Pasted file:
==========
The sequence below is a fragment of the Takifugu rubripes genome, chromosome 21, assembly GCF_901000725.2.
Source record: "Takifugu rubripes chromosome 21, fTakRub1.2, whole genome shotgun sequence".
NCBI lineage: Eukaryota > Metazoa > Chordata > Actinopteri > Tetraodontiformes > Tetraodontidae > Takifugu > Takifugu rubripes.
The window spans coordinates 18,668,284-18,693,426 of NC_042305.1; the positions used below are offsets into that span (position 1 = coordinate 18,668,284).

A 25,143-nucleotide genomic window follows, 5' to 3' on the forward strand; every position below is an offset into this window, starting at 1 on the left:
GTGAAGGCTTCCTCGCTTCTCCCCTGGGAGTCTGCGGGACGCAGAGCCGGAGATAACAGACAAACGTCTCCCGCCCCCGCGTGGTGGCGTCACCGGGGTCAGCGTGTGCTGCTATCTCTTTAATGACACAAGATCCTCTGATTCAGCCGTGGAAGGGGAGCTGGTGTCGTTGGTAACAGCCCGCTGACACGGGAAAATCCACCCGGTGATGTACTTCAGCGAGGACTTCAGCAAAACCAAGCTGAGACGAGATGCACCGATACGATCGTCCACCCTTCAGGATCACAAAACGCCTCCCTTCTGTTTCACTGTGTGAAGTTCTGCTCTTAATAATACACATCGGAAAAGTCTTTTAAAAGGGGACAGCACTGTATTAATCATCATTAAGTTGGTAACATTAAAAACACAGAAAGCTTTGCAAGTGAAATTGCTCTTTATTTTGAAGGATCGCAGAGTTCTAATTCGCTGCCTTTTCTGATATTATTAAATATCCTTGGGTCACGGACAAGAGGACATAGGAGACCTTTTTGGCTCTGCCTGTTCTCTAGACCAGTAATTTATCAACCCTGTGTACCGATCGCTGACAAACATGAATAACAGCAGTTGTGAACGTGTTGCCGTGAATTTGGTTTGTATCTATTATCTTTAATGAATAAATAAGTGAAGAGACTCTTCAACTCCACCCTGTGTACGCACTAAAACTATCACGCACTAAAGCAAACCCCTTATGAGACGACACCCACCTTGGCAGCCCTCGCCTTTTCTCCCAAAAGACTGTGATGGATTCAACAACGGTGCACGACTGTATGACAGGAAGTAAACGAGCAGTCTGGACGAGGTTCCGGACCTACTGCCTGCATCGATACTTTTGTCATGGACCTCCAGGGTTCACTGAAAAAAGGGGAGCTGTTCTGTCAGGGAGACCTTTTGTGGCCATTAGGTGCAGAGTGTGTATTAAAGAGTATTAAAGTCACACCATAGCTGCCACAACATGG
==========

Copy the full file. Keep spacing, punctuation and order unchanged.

The sequence below is a fragment of the Takifugu rubripes genome, chromosome 21, assembly GCF_901000725.2.
Source record: "Takifugu rubripes chromosome 21, fTakRub1.2, whole genome shotgun sequence".
NCBI lineage: Eukaryota > Metazoa > Chordata > Actinopteri > Tetraodontiformes > Tetraodontidae > Takifugu > Takifugu rubripes.
The window spans coordinates 18,668,284-18,693,426 of NC_042305.1; the positions used below are offsets into that span (position 1 = coordinate 18,668,284).

A 25,143-nucleotide genomic window follows, 5' to 3' on the forward strand; every position below is an offset into this window, starting at 1 on the left:
GTGAAGGCTTCCTCGCTTCTCCCCTGGGAGTCTGCGGGACGCAGAGCCGGAGATAACAGACAAACGTCTCCCGCCCCCGCGTGGTGGCGTCACCGGGGTCAGCGTGTGCTGCTATCTCTTTAATGACACAAGATCCTCTGATTCAGCCGTGGAAGGGGAGCTGGTGTCGTTGGTAACAGCCCGCTGACACGGGAAAATCCACCCGGTGATGTACTTCAGCGAGGACTTCAGCAAAACCAAGCTGAGACGAGATGCACCGATACGATCGTCCACCCTTCAGGATCACAAAACGCCTCCCTTCTGTTTCACTGTGTGAAGTTCTGCTCTTAATAATACACATCGGAAAAGTCTTTTAAAAGGGGACAGCACTGTATTAATCATCATTAAGTTGGTAACATTAAAAACACAGAAAGCTTTGCAAGTGAAATTGCTCTTTATTTTGAAGGATCGCAGAGTTCTAATTCGCTGCCTTTTCTGATATTATTAAATATCCTTGGGTCACGGACAAGAGGACATAGGAGACCTTTTTGGCTCTGCCTGTTCTCTAGACCAGTAATTTATCAACCCTGTGTACCGATCGCTGACAAACATGAATAACAGCAGTTGTGAACGTGTTGCCGTGAATTTGGTTTGTATCTATTATCTTTAATGAATAAATAAGTGAAGAGACTCTTCAACTCCACCCTGTGTACGCACTAAAACTATCACGCACTAAAGCAAACCCCTTATGAGACGACACCCACCTTGGCAGCCCTCGCCTTTTCTCCCAAAAGACTGTGATGGATTCAACAACGGTGCACGACTGTATGACAGGAAGTAAACGAGCAGTCTGGACGAGGTTCCGGACCTACTGCCTGCATCGATACTTTTGTCATGGACCTCCAGGGTTCACTGAAAAAAGGGGAGCTGTTCTGTCAGGGAGACCTTTTGTGGCCATTAGGTGCAGAGTGTGTATTAAAGAGTATTAAAGTCACACCATAGCTGCCACAACATGG